Naguib Mahfouz, one of the most prominent literary figures in Egypt, became known with the publication of The Cairo Trilogy in 1957 and acquired international recognition when he awarded the Nobel Prize for Literature in 1988. Through his novels, Mahfouz chronicled the historical and social issues of his own time in Egypt, and in Cairo, his city, in particular.
Midaq Alley, written in 1947, is an extraordinary depiction of the microcosm in a poor alleyway in Cairo during World War II. It is an engaging book that revolves around the people living and working in this old alley.
“Many things combine to show that Midaq Alley is one of the gems of times gone by and that it once shone forth like a flashing star in the history of Cairo. Which Cairo do I mean? That of the Fatimids, the Mamlukes, of the Sultans? Only God and the archaeologists know the answer to that, but in any case, the alley is certainly an ancient relic and a precious one.”
The inhabitants of the Midaq Alley live in ‘almost complete isolation from the surrounding activity’. But the World War II was a period of social transformation in Egypt. Strong emotions and feelings, poverty and gossip keeps them closely connected and alive, but the political turmoil and the changes brought by the war and the British Army, entice them away, it feeds their aspirations and hopes of material gains and a new comfort life, away from the alley. Their dreams and ambitions make the reality in the alley all the more difficult.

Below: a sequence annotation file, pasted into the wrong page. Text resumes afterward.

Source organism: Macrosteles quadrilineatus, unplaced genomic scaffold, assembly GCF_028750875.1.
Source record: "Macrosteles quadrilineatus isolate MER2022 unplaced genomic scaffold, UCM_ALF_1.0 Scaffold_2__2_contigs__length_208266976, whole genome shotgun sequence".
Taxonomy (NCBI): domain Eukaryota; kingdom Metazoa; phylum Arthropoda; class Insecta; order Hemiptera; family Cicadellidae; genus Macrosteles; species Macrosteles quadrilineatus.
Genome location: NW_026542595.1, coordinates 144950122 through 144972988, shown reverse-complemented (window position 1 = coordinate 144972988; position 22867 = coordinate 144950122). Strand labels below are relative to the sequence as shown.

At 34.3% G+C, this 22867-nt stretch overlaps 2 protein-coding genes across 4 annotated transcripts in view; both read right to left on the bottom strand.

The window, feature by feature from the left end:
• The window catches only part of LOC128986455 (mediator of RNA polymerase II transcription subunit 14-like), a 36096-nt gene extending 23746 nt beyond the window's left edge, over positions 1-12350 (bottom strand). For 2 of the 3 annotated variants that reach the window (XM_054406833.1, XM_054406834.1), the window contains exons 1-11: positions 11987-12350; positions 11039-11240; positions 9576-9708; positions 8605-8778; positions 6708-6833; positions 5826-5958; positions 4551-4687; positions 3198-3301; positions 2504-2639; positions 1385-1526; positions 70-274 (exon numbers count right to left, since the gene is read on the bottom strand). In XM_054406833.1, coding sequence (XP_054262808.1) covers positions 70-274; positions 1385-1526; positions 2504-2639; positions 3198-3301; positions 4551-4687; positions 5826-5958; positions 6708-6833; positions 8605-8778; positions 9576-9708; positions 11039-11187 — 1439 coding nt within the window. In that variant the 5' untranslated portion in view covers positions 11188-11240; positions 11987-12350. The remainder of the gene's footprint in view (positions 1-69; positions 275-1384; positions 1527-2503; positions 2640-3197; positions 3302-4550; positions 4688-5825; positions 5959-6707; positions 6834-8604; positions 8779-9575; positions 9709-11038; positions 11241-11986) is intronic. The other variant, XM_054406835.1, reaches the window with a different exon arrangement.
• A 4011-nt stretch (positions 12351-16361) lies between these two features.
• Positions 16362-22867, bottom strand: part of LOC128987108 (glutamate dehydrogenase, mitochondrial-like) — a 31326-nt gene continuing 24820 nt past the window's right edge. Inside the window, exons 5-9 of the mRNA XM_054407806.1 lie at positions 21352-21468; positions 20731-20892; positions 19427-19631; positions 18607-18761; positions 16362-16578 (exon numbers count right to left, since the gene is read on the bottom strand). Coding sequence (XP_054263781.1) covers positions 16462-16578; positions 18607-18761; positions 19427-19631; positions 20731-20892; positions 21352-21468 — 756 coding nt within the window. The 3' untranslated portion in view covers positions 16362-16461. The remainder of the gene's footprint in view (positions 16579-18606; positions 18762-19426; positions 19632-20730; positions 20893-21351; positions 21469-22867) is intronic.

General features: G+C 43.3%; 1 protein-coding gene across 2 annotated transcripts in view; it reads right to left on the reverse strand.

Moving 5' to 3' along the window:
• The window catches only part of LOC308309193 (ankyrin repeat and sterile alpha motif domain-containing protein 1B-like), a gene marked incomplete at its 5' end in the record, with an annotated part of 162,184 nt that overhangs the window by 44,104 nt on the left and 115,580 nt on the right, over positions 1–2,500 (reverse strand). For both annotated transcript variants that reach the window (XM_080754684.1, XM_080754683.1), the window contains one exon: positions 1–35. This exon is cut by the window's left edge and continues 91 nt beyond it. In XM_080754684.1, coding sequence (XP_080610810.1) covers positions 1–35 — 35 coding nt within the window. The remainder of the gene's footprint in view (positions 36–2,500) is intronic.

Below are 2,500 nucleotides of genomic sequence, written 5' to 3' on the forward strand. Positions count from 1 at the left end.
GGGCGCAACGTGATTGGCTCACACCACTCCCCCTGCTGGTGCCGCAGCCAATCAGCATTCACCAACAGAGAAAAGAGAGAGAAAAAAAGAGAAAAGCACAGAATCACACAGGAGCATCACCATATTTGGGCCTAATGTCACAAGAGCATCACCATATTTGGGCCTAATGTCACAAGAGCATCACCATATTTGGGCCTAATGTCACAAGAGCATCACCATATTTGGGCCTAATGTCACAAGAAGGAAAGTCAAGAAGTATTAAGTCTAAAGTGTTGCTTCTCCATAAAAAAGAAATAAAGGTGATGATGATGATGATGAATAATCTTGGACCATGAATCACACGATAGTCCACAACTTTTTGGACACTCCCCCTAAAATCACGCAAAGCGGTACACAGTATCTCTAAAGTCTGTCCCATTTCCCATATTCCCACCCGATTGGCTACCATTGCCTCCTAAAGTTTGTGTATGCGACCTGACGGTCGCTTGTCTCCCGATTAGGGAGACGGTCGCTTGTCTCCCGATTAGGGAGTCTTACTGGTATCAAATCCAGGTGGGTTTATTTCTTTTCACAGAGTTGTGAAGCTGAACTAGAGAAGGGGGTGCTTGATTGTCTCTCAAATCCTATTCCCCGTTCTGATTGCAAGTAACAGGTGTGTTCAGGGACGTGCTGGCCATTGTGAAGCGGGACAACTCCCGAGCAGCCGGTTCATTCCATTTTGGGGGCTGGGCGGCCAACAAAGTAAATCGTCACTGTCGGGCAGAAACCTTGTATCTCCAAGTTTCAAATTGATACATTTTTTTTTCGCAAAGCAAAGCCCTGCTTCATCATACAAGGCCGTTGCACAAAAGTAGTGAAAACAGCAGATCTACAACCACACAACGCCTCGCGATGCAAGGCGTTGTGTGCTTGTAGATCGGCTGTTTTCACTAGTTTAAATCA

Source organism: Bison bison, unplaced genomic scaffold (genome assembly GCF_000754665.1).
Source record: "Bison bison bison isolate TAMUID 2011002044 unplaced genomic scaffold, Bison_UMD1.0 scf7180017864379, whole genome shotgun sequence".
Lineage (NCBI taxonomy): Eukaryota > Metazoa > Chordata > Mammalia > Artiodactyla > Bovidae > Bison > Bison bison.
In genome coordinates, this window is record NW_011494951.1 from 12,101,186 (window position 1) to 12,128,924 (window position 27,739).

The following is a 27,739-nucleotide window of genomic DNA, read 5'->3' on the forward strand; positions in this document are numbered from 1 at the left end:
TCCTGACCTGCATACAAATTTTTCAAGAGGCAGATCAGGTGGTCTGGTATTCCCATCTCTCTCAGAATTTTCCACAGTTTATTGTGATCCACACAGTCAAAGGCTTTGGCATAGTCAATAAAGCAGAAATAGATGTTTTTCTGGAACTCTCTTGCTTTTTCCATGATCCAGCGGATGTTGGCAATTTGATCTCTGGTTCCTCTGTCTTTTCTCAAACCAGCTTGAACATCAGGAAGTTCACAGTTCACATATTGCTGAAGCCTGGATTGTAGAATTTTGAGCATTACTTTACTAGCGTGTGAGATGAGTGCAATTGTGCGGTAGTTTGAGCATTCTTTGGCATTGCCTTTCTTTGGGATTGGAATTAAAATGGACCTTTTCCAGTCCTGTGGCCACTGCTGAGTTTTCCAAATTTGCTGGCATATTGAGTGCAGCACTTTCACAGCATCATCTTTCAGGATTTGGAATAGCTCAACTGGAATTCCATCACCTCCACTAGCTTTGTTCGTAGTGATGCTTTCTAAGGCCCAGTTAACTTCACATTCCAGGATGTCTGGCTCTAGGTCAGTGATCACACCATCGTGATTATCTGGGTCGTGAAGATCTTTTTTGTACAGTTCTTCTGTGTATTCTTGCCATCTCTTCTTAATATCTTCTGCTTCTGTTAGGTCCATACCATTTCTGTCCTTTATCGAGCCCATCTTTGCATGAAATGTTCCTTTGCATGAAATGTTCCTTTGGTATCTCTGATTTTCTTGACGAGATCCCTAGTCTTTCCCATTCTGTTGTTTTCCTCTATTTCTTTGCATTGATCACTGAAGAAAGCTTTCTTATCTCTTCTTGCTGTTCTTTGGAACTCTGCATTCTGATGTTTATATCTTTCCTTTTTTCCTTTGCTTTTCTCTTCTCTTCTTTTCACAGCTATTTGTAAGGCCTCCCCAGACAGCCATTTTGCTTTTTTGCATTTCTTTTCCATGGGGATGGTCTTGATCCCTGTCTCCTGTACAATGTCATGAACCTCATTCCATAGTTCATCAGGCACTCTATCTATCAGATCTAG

The emotions, the motivations, the desires and the strangles of the characters make the novel timeless. Among them are the middle-aged, homosexual and hashish-smoking cafe-owner Kirsha, who lives with his fiery wife and his cynical and materialistic son. There is also the pious mystic Radwan Husseini, and Zaita, a dirty, old beggar whose specialty is creating other beggars. Salim Alwan, an elderly and rich perfume merchant with a voracious sexual appetite, has an intense lust for the young Hamida, the beautiful daughter of Umm Hamida, a marriage broker in her mid-60s. Hamida, driven by ambition and a desire for beautiful clothes and wealth, falls for a pimp who turns her into a prostitute. Moral depravity is her rebellion against poverty and lower-class life.
Midaq alley is a wonderful and rich novel. Morality, depravity, class conflict, politics, corruption, and oppression are exposed calmly and with subtle humour. Women are empowered, they have a voice and the capacity to make decisions and fulfill their aspirations. Naguib Mahfouz does not judge the choices his characters are forced to make. Dispassionately, he presents their idiosyncrasies, their desires for money and sensual pleasures and the consequences of their actions. Despite the tragic events Midaq Alley survives, the next day, and the next. Life must go on.